SAN FRANCISCO – Cable car operators gathered at the Cable Car Barn and Powerhouse but it was not to report for duty.
On Saturday, Jan. 23, they came to pay respects to their fallen colleague, Filipino American Rey Morante.
The iconic San Francisco cable cars were shut down that morning so operators could honor Morante.
Jimmy Tupas, fellow Fil-Am cable car operator, said, “We are all like a tight family out here and whatever cultures we are we get along very, very well so this is a very good tribute we could send off for one of our very good friends.”
Jorge Jimenez added, “He’s a brother. He’s a father. He’s a co-worker. So we all, not just cable car, Muni, Kirkland, all divisions – we’re sad that we lost a good man.”
And retired cable car operator James Waterfield said, “I thought it was important for me to come to show my respect and solidarity with the operators for when I heard this it hurt me tremendously.”
Morante died Tuesday morning, Jan. 12 after being in a coma due to injuries sustained by being hit by a suspected drunk motorcyclist last June.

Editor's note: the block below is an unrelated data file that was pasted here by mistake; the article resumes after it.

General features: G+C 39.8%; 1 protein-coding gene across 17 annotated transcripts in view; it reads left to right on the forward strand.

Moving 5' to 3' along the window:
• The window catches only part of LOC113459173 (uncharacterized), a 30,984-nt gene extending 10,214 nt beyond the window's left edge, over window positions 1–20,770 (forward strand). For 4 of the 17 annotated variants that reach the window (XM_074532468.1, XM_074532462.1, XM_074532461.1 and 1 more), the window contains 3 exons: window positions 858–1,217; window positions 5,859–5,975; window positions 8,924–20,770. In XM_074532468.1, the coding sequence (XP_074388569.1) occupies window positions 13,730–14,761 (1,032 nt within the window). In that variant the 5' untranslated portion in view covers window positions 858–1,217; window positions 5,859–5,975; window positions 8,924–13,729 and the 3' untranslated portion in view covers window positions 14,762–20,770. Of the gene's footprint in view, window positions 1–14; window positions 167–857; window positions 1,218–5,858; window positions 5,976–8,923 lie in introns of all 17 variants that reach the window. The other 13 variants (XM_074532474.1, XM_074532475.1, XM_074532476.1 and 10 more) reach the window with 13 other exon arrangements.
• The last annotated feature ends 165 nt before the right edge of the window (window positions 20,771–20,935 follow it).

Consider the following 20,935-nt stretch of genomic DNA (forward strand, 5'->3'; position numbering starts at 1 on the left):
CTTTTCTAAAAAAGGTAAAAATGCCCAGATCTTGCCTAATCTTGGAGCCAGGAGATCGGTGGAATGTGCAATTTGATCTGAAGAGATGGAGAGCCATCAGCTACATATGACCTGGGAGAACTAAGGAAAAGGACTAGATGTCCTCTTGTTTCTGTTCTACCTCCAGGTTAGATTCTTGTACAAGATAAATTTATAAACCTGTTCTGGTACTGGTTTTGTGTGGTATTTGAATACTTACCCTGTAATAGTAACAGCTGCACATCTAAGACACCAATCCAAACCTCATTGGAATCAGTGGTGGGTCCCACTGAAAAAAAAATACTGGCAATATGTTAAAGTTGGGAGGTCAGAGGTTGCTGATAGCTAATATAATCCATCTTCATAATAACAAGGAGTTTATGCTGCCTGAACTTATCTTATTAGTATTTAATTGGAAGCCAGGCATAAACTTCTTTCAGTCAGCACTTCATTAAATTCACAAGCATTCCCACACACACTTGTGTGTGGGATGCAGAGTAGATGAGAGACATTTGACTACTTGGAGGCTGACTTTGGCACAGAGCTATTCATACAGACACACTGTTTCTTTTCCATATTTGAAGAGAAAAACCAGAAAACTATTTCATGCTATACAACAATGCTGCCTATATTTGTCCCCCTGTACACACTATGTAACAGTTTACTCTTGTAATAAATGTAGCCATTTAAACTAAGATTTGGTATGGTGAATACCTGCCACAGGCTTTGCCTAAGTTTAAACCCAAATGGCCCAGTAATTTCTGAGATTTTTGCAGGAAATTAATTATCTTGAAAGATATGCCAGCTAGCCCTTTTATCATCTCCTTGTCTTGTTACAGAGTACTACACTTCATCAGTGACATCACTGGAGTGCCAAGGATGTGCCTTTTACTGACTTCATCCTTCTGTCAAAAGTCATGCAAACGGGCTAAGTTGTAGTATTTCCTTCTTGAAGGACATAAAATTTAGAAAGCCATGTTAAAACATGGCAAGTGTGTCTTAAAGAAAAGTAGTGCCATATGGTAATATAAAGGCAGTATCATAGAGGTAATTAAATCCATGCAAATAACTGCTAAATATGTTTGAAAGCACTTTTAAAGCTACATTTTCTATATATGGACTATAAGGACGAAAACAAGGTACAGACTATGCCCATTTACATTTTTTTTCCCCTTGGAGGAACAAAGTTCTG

Morante was allegedly struck by William Kanta Makepeace’s motorcycle as he had stepped off his cable car to smoke a cigarette.
Makepeace was charged with two felony counts of driving under the influence of alcohol causing injury. He is currently out on bail.
Meanwhile these operators are left with memories of Morante that they say they’ll cherish forever.
Charles Mundy said, “After I had my surgery, I had cancer of the throat, they took out my voice back. Rey told me I was an inspiration to him because I got through and I fought cancer and I won the battle and I continued to work rather than retire. He told me that if I could do that that he felt it gave him inspiration and he could do anything and he can continue on. I love Rey and I miss Rey. God bless him and his family.”
Rolando Gumpal, close friend of Morante, added, “If I could describe Rey – he was respectful, loving, and always caring for his friends. Rey, I always care for you and no matter what I know you’re in good hands now with God and you’ll always be my brother no matter what. You’re Illocano, Pangasinan like me we’re the same and I will always miss you.”
Morante is survived by his two children, Josephine and Andrew.
A Gofundme account has been set up to help assist in funeral expenses.